Handicapped people are one of the neglected minorities of transportation planning. For decades, their needs in transportation have been neglected in favor of the needs of the overwhelming majority. This had meant that, in a society in which mobility is a prerequisite of living, the handicapped are forced to travel very little and either depend on their friends and family for transportation or pay the high cost of special transportation. Handicapped people make up about 11 percent of the population. They are, though, divided by numerous disabilities each of which has its own special limitations. This paper studies the mobility of the handicapped in terms of broad functional classification. In terms of individual personal mobility, a 6-step classification from needing a persons help in moving to no limitations is analyzed. The analysis also includes means of travel, number of trips made, cost of travel, opinions on the adequacy of current conditions, and possible improvements. Handicapped people, especially those with severe handicaps, made fewer trips, depended more on family and friends to drive them, used more expensive travel modes, and were willing to pay more for any new transportation than the average citizen. Furthermore, it was found that improvement in transportation will have to be of at least 3 types: improvements for the ambulatory, improvements for those in wheelchairs who can travel 2 or more blocks (negotiate curbs), and improvements for those in wheelchairs who cannot travel 2 or more blocks. Improvements would range from relatively minor bus modifications, such as lower stairs, to new, special door-to-door services.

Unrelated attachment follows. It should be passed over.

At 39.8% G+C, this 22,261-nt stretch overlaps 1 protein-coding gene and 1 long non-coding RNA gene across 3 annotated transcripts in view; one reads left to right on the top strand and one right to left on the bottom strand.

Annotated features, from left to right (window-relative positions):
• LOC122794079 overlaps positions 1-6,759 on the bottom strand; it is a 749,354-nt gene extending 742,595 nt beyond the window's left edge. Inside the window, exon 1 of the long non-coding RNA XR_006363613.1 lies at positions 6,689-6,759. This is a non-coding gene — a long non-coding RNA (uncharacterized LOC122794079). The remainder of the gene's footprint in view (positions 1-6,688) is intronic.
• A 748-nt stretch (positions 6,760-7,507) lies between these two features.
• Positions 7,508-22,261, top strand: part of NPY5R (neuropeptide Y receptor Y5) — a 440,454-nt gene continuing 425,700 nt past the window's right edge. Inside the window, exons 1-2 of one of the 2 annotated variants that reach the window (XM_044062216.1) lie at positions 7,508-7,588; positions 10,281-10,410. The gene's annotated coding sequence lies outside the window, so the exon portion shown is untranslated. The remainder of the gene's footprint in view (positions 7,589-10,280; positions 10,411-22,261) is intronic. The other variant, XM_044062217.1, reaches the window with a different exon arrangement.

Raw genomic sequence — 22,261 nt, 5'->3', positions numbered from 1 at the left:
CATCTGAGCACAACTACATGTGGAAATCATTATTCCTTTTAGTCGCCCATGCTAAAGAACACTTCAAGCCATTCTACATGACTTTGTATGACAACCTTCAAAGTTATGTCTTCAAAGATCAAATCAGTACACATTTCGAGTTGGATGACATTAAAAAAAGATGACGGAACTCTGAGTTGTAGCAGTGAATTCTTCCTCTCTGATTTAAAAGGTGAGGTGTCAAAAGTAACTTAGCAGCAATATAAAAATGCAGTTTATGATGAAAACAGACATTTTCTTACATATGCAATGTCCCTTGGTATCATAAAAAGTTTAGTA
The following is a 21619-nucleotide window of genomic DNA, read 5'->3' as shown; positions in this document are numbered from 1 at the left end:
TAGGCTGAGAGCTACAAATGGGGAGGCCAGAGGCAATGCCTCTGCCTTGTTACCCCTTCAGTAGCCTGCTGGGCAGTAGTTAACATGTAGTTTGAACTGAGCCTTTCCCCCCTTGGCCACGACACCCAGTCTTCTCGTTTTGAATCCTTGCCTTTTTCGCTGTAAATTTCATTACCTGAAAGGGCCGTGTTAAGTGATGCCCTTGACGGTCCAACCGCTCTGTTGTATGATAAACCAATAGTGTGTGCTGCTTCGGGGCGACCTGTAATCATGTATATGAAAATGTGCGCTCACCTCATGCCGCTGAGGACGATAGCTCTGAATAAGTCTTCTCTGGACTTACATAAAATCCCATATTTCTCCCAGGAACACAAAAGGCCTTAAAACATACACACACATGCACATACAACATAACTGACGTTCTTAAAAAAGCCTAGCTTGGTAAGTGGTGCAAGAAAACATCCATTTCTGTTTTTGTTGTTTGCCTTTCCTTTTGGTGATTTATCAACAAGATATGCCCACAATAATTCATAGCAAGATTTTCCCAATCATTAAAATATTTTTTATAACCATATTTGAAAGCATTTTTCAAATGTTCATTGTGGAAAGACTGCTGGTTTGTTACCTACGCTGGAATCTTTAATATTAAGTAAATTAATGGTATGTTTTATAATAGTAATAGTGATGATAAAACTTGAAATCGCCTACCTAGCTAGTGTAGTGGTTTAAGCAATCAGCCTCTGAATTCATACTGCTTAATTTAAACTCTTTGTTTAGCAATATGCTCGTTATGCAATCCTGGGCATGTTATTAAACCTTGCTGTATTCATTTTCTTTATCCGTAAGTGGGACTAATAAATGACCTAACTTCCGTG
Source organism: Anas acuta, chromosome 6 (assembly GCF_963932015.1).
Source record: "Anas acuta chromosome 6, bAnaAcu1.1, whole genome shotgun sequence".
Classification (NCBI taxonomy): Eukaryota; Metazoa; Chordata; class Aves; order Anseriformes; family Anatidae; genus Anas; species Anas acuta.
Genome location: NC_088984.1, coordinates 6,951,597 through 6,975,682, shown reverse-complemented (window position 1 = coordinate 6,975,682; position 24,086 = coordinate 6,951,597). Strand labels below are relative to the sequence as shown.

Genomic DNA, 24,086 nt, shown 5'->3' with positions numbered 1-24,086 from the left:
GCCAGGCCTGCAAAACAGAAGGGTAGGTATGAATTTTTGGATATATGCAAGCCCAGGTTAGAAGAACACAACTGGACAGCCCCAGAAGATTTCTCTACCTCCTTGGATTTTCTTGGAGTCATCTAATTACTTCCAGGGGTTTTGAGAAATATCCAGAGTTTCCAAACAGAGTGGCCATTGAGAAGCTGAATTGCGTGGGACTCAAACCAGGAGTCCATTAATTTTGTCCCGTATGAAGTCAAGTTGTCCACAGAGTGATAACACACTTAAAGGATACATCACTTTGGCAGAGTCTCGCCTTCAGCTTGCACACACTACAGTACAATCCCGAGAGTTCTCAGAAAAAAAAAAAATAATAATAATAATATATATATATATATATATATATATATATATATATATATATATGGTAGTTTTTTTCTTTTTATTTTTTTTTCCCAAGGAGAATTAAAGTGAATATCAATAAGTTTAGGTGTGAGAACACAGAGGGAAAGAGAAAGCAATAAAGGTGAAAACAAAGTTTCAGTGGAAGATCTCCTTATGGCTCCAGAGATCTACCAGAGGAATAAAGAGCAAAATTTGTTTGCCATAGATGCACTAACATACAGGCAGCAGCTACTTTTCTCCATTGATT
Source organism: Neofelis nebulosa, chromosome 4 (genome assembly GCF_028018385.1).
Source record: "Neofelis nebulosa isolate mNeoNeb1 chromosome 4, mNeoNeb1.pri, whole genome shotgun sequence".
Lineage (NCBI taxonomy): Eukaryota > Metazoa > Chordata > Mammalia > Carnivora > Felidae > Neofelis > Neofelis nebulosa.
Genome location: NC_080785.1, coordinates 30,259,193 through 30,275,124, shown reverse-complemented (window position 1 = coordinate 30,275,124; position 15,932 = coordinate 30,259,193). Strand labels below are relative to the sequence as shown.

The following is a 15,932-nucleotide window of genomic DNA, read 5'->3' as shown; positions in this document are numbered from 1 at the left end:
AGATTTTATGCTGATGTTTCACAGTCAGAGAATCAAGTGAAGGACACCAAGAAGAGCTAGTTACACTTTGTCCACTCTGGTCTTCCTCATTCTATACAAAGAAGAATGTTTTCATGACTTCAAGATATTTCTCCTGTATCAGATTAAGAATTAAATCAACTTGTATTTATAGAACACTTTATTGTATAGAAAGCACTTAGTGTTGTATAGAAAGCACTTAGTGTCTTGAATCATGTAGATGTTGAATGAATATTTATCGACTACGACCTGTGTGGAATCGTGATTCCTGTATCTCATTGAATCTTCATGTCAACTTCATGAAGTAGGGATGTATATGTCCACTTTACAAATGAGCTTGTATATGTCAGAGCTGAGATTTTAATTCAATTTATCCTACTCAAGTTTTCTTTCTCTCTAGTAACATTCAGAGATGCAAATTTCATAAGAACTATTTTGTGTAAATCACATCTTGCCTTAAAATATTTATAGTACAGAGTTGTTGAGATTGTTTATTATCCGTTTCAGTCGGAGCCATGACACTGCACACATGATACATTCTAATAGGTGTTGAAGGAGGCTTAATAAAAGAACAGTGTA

Media Info

  • Features: References; Tables;
  • Pagination: p. 40-45
  • Monograph Title: Transportation for Elderly, Disadvantaged, and Handicapped People in Rural Areas
  • Serial:

Subject/Index Terms

Filing Info

  • Accession Number: 00141936
  • Record Type: Publication
  • ISBN: 0309024927
  • Files: TRIS, TRB
  • Created Date: Apr 13 1977 12:00AM